George was seen as an up-and-coming leader in the organization. People who worked for him liked and respected him. Senior leaders saw his potential and wanted him to attend the company’s leadership development workshop.
George was ecstatic. He loved the organization and wanted to move up and contribute as much as he could. He saw this opportunity as a positive step in that progression. Plus, he had some challenges in his job that he hoped he could learn how to deal with more successfully.
After he found out he was slated to attend the workshop, George didn’t hear anything more about the training until about a week before it began. With the workshop details in hand, he was excited all over again. Excited, that is, until he looked at his calendar and saw how much he had to do prior to the start of the workshop.
Because the training meant so much to him, he was determined to be focused while he was there, so he worked really hard to get all of his projects caught up before he left for the workshop.
George loved the workshop! The facilitator was great, the content was helpful, and the food was even good! He was very motivated by the new ideas and the people he met. His confidence level increased as they practiced some of the things they learned. As an outcome of the program, he built an action plan. He left the two-day workshop completely stoked about what he had learned and how he would be able to apply it.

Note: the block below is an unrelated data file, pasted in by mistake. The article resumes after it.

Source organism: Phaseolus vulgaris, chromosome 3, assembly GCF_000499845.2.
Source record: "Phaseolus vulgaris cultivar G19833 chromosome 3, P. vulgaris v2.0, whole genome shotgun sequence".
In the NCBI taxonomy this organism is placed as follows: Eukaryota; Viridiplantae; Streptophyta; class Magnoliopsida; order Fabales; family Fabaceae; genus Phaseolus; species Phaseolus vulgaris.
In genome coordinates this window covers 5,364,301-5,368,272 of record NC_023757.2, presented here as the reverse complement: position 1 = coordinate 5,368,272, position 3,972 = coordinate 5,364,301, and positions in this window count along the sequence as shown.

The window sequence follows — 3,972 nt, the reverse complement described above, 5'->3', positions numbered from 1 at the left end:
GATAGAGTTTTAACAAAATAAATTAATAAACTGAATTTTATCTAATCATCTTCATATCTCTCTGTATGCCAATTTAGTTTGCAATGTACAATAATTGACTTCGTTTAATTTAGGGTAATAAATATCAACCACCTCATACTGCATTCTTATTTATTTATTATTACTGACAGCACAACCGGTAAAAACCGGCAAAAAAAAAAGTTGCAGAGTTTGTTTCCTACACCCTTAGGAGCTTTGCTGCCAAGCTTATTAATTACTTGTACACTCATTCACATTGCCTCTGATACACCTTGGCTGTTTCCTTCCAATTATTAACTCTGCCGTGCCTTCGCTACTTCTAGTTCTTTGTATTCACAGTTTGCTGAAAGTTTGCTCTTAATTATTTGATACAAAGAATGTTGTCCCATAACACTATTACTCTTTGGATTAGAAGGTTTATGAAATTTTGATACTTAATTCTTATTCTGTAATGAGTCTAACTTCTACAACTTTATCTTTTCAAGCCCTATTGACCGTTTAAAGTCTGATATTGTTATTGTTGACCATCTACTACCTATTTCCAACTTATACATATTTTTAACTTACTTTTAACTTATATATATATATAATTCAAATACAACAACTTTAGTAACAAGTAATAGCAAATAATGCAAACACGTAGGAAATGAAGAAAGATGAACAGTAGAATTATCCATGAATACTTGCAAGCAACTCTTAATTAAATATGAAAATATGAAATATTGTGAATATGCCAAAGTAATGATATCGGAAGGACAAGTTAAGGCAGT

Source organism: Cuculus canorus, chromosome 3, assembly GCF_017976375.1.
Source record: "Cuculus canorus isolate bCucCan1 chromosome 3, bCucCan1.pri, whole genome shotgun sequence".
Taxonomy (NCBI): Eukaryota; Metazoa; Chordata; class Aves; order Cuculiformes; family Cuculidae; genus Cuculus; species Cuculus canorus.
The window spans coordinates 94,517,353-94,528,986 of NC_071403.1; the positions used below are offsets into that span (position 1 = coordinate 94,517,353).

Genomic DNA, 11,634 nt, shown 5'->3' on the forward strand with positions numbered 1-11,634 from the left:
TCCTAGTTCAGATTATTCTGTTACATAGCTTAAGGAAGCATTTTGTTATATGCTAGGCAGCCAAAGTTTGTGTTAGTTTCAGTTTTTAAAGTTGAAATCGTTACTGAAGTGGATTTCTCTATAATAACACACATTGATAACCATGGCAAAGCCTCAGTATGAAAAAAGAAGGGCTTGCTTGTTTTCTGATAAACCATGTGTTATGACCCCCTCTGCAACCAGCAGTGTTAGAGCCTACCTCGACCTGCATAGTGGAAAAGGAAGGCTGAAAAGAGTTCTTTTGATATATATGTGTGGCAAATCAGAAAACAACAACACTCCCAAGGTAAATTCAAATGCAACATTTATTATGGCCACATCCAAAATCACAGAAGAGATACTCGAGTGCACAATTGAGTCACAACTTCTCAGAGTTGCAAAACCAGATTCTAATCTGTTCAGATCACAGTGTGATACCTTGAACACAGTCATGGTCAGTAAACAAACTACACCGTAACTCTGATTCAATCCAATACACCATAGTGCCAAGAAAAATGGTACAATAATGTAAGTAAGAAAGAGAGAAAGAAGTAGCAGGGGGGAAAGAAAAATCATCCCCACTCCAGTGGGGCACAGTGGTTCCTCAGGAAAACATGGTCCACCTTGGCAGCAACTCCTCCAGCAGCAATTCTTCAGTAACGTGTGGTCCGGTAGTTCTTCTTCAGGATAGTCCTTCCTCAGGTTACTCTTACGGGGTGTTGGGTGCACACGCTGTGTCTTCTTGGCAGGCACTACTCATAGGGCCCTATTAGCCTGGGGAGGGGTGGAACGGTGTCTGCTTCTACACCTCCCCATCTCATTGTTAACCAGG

After the Workshop
George woke up the next morning and reviewed his action plan. He was excited because he knew what he would do to become a better leader starting today.
Back at work, he fired up his computer and checked his voice mails – 23 messages.
His heart sank a little. As he listened to the messages, taking notes as needed, he opened up his emails and found an even more depressing sight – 91 emails. Giving them a quick glance, they all required him to read, work through and respond.
After getting a cup of coffee, George went to say hello to his team. This took awhile because they had questions and issues they wanted to discuss with him. By 9:15 am he was back at his desk, ready to tackle all the phone and email messages including seven new emails that had come in while he was out.